# Given ABC, with A(-3,11) B(5,9), C(1,-3). Show, using relevant calculations...

• Jan 27th 2007, 08:37 AM
hamnet
Given ABC, with A(-3,11) B(5,9), C(1,-3). Show, using relevant calculations...
Given ABC, with A(-3,11) B(5,9), C(1,-3). Show, using relevant calculations, that the segment connecting the midpoints of AB and BC is half the length of AC.

Can someone help me with this question? Would I use the distance formula, midpoint formula? Or...
• Jan 27th 2007, 09:36 AM
ticbol
Quote:

Originally Posted by hamnet
Given ABC, with A(-3,11) B(5,9), C(1,-3). Show, using relevant calculations, that the segment connecting the midpoints of AB and BC is half the length of AC.

Can someone help me with this question? Would I use the distance formula, midpoint formula? Or...

Get the midpoints of AB and BC, using midpoint formula. So have those two new points.
Midpoint of (x1,y1) and (x2,y2) = ((x1+x2)/2,(y1+y2)/2).

Then get the distances of AC and the line segment connecting the two new points, using distance formula.
Distance between (x1,y1) and (x2,y2) = sqrt[(x2-x1)^2 +(y2-y1)^2].

You are asking only how to do it, so there.
• Jan 27th 2007, 09:42 AM
hamnet
So the midpoint for AB would be (1,10), while the midpoint for BC would be (3,3).

Using the distance formula for AC I would obtain 14.56021978.

Now what?
• Jan 28th 2007, 01:15 AM
earboth
Quote:

Originally Posted by hamnet
So the midpoint for AB would be (1,10), while the midpoint for BC would be (3,3).

Using the distance formula for AC I would obtain 14.56021978.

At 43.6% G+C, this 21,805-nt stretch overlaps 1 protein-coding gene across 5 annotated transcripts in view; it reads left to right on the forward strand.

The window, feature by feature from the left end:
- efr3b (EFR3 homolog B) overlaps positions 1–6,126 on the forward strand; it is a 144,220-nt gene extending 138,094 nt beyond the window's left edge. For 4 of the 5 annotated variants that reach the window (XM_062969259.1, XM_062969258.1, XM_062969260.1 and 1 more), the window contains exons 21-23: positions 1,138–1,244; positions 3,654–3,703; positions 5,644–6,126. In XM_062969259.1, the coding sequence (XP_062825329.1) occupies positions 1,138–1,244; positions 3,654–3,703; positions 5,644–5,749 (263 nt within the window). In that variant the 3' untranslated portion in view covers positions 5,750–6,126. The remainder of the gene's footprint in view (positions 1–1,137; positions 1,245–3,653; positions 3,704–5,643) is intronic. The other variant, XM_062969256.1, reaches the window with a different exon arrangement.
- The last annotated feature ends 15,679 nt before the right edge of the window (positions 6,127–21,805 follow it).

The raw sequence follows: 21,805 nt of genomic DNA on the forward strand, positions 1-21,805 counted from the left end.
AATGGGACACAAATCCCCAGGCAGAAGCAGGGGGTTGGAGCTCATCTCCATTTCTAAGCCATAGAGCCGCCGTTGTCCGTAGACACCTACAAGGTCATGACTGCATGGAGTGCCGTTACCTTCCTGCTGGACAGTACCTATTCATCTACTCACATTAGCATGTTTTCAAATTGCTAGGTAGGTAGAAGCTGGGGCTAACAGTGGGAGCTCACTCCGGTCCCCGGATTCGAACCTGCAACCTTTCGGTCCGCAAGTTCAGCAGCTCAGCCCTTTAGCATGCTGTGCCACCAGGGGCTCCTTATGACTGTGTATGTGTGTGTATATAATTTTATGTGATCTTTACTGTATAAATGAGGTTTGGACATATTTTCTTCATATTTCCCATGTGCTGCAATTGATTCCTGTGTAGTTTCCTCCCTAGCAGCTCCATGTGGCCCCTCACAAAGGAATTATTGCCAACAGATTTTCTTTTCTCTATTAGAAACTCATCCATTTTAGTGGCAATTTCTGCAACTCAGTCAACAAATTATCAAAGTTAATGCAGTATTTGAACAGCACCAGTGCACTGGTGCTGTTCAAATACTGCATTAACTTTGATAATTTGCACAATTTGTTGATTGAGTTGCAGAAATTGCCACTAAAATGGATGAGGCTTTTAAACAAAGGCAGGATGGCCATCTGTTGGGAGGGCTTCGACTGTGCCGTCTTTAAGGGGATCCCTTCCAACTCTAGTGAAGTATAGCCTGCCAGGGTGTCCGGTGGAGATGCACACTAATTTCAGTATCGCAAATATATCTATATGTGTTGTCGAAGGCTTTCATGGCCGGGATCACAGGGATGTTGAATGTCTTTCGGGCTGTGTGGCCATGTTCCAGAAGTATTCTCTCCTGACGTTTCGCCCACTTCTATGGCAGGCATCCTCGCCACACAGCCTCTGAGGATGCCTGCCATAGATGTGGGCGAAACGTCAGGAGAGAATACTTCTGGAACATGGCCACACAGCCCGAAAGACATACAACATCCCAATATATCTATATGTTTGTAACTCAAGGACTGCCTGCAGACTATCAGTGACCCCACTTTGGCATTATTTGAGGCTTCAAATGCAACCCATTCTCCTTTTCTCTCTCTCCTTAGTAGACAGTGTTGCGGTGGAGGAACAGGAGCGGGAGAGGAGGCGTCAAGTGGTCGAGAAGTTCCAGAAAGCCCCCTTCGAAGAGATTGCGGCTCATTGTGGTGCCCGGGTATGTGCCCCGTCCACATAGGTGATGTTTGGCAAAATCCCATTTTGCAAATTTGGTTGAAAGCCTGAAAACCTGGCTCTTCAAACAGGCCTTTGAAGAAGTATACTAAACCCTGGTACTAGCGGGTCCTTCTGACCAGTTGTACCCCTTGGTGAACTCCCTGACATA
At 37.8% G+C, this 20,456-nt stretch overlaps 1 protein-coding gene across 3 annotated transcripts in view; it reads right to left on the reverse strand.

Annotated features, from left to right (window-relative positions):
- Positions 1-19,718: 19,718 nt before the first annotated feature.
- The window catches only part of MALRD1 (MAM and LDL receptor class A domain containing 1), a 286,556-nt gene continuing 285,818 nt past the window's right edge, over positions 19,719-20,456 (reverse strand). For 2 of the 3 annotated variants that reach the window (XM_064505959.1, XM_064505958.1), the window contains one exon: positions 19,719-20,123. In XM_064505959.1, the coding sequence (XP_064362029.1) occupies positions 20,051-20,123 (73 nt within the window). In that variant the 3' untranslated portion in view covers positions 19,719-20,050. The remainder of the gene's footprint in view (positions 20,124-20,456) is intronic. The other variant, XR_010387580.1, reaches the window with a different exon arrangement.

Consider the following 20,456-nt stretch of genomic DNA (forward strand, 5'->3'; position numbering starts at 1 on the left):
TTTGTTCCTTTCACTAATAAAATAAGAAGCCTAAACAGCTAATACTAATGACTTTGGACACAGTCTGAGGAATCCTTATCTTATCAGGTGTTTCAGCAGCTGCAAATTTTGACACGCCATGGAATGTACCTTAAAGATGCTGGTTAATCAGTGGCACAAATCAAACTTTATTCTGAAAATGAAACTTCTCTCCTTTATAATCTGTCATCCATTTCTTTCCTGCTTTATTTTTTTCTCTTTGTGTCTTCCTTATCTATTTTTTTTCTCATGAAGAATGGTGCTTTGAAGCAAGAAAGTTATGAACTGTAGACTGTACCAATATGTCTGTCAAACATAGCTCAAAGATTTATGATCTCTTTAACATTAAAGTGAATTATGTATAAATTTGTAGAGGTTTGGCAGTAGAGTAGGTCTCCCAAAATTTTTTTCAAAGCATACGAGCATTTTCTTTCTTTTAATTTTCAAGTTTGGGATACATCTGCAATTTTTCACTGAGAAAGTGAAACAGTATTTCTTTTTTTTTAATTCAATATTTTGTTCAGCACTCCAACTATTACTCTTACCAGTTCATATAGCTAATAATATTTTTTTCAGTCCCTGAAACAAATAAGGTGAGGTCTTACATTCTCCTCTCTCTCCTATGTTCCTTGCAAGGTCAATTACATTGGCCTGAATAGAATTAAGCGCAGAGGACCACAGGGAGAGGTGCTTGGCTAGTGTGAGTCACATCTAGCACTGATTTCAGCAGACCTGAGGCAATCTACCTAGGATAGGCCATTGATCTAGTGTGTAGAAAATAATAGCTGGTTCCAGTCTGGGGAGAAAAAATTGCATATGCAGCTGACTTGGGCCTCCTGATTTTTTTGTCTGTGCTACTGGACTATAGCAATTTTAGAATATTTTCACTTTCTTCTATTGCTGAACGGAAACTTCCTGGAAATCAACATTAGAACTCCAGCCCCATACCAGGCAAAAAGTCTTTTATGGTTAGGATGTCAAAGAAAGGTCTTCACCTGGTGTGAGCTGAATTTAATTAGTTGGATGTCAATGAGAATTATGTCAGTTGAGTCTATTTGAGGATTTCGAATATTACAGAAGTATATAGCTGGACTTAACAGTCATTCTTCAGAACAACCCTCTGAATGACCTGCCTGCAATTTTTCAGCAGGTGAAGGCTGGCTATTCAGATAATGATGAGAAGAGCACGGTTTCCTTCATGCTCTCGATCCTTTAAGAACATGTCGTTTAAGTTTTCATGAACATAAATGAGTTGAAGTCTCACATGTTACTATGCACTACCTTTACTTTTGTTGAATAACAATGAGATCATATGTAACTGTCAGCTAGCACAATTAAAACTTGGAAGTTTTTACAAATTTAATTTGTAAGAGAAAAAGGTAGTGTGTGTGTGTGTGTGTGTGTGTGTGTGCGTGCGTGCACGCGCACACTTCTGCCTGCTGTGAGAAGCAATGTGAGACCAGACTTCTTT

Now what?

Hello,

now you have to calculate the distance between the 2 midpoints and show that this distance is exactly half as long as AC:

$M_{AB}=(1,10)$
$M_{BC}=(3,3)$. Now

$(M_{AB}, M_{BC})=(2,-7)$ which is the half of AC= (4, -14)

EB
• Jan 28th 2007, 01:38 AM
ticbol
Quote:

Originally Posted by hamnet
So the midpoint for AB would be (1,10), while the midpoint for BC would be (3,3).

Using the distance formula for AC I would obtain 14.56021978.

Now what?

Sorry, I saw this only now.

Okay, you got the two midpoints correctly.

Then, like I said, get the distances AC and the line segment coonecting the two midpoints.
You solved only for AC. What about the line segment connecting the two midpoints? Remember, the Question or Problem asks to show that this line segment is half that of AC. And you forgot to get the distance of the line segment? Funny, isn't it?

Anyway, since you got the AC in decimals, then you want to see the distances in decimals. That is fine.

Let us see.

AC = sqrt[(1 -(-3))^2 +(-3 -11)^2]
AC = sqrt[(4)^2 +(-14)^2]
AC = sqrt[16 +196]
AC = sqrt(212)
AC = 14.56021978 --------------yes, you're right.

Line segment connecting midpoints (1,10) and (3,3)
= sqrt[(3-1)^2 +(3-10)^2]
= sqrt[(2)^2 +(-7)^2]
= sqrt[4 +49]
= sqrt(53)
= 7.280109889

Now, is 7.280109889 half of 14.56021978?

If yes, then you showed that the line segment connecting the midpoints of AB and AC is half the length of AC.
• Jan 28th 2007, 04:02 AM
hamnet
Oh, yes, I understand now. I do not know why I didn't think of using the distance formula for midpoints AB and BC... Thanks!